Roommate Problems? Read This!

Whether you were friends before or you just met them this year, you most likely will find yourself in a dispute or two with your roommate at some point during the school year. Not getting along with your roommate creates a lot of tension in your living space and can really stress you out, often making it difficult to focus on your studies.

You have to be able to properly confront your roommate when you have a problem with the way things are in order to keep the peace. If you say or do the wrong thing, it could make matters worse.

Are You Being Reasonable?

Before you actually confront your roommate, you need to first make sure that what you think is a problem is seriously affecting you. If it is not affecting you, personally, it’s not really fair to cause an argument about it. You don’t want to create problems by nitpicking. Remember, your roommate was not raised the same way as you. Try to be understanding for as long as you can.

Pick Your Words Wisely.

But when you have reached your limit with an issue that you actually think needs to be brought up, you have to figure out the best way to speak your mind. You saying, “I hate when you curl your hair!” is different than, “I really don’t like when you use my curling iron.” It’s always better to speak with them face to face as well. When you send them a text, it’s harder for your roommate to understand the seriousness in your tone. They will be less likely to repeat what it is that is bothering you if you say it to their face calmly and respectably.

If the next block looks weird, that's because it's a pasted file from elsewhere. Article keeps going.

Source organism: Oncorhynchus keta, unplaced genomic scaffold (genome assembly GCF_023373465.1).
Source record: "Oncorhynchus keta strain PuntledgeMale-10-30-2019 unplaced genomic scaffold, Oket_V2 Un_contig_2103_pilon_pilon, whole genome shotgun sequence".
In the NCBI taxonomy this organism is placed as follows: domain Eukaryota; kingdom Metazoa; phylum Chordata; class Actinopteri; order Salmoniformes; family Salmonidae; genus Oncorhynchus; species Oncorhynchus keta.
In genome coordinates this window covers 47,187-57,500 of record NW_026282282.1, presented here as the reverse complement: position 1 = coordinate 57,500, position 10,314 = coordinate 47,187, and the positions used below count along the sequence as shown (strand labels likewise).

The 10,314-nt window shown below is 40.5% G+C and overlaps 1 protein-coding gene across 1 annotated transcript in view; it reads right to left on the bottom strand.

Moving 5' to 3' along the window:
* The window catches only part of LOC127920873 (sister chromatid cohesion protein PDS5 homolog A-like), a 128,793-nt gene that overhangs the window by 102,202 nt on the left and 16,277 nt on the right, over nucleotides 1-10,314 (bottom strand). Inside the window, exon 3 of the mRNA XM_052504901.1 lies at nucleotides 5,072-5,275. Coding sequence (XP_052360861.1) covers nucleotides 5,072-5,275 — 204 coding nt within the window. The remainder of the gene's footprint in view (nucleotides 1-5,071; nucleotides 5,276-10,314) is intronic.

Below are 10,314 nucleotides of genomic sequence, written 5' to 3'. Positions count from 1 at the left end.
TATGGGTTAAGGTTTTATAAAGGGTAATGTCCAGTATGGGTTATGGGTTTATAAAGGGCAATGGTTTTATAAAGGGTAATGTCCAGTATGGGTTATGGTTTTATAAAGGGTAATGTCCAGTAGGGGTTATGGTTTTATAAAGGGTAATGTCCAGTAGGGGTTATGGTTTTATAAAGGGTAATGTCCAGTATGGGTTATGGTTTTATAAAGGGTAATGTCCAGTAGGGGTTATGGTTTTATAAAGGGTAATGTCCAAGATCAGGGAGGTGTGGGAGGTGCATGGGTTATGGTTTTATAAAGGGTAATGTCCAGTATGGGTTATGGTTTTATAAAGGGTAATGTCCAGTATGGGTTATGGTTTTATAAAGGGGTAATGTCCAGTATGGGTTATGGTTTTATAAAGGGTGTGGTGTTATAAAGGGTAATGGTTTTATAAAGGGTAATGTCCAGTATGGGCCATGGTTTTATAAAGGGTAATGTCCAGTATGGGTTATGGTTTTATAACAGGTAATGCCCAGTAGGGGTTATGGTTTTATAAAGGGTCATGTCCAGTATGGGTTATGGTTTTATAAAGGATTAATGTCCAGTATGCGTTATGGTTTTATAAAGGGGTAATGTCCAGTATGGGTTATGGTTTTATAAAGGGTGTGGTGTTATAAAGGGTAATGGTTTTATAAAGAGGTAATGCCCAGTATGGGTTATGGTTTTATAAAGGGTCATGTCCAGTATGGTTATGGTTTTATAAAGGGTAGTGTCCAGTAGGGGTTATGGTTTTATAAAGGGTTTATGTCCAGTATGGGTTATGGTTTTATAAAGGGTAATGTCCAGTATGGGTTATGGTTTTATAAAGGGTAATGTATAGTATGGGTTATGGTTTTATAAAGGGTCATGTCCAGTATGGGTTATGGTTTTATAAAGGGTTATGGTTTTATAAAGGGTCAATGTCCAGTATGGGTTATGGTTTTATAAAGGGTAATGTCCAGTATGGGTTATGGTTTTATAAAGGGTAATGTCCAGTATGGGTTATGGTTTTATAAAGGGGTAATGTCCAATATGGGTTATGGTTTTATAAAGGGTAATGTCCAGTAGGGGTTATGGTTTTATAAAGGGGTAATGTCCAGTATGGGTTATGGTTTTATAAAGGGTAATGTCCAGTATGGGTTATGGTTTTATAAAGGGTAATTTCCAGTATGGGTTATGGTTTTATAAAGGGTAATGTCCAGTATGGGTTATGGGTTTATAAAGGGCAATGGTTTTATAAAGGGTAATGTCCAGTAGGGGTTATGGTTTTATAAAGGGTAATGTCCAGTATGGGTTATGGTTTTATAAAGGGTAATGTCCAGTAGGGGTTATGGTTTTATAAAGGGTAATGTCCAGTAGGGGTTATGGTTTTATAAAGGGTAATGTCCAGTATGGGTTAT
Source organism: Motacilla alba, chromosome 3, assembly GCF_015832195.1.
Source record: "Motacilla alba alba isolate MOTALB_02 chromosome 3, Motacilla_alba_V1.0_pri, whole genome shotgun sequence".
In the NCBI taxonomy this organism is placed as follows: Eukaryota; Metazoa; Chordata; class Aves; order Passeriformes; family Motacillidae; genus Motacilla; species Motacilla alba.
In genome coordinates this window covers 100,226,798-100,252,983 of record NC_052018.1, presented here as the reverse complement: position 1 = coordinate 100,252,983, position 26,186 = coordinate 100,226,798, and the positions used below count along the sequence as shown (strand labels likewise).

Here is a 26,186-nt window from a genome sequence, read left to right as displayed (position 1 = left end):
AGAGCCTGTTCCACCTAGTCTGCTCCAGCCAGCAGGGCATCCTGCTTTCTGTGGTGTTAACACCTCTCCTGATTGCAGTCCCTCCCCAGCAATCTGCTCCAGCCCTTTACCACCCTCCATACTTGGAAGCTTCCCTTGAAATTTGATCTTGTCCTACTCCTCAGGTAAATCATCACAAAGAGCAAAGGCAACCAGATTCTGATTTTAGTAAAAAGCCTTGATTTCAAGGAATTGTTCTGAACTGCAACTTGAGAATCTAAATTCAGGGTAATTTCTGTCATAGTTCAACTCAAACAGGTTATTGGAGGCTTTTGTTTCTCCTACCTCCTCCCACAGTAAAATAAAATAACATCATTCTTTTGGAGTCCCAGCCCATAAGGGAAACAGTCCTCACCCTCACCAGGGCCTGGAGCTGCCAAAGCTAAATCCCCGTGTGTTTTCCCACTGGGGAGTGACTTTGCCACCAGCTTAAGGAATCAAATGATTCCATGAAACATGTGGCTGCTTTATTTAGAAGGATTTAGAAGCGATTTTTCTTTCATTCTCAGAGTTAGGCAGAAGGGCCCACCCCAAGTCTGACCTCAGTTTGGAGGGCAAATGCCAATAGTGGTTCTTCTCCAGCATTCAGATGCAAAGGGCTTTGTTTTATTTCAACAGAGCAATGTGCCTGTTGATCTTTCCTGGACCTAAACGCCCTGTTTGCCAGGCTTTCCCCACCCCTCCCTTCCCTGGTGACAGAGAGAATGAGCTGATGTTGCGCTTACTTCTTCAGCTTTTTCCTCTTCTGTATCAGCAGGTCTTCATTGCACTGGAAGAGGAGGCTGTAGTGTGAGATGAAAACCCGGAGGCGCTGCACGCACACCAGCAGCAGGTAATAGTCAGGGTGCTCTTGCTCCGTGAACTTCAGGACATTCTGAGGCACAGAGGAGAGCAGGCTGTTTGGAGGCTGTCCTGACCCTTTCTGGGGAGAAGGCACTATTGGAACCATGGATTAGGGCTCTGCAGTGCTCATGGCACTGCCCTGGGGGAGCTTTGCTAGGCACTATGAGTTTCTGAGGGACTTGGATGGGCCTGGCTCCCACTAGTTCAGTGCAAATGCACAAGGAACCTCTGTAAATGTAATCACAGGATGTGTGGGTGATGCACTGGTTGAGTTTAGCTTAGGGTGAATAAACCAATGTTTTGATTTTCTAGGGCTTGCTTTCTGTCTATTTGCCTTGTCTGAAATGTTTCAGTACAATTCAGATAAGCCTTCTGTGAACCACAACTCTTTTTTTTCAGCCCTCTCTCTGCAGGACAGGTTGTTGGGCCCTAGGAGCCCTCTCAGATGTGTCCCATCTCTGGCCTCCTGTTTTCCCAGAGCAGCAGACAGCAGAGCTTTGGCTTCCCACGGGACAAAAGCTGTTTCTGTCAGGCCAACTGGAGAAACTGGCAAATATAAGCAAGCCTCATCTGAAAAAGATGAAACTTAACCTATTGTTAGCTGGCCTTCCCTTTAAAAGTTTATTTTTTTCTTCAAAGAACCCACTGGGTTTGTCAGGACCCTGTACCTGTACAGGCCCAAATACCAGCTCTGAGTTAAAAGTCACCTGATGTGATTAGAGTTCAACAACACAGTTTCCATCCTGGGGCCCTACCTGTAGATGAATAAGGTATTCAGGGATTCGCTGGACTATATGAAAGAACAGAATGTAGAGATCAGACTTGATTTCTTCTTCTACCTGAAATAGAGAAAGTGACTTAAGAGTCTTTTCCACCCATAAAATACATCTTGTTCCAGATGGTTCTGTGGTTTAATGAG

Offer a Solution.

It is always easier for your roommate to accept the confrontation if you are also able to provide them with a solution to the problem. “I dislike when you use my curling iron, but I did see that there are some pretty cheap ones at Walmart that look pretty good.” Even if they choose not to use your solution, to them, it seems like you were trying to make it easier for them, which makes it harder for your roommate to be mad at you for asking him or her to change their ways.

Speak With Your Resident Adviser.

But if you think the problem is too serious or if your roommate does not do what needs to be done to make you feel more comfortable with the living situation, talk to your Resident Adviser about creating new living arrangements. It is their job as R.A.’s to make sure your living situation is as comfortable as it can be, so don’t feel like your request will be too demanding. People switch rooms all of the time, it is a very easy process. Just tell your R.A. that you have tried everything that you could think of and you can’t live with your roommate any longer. They will move you as soon as they can.

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Betsy Loeb

Betsy Loeb

Betsy Loeb is a senior at the University of Illinois majoring in Broadcast Journalism. She lacks the ability to draw, so she loves being able to express her creativity instead through her writing. She considers herself the “coolest nerd,” spending many Friday nights indoors playing Guitar Hero and discussing Pokemon cards with her friends.

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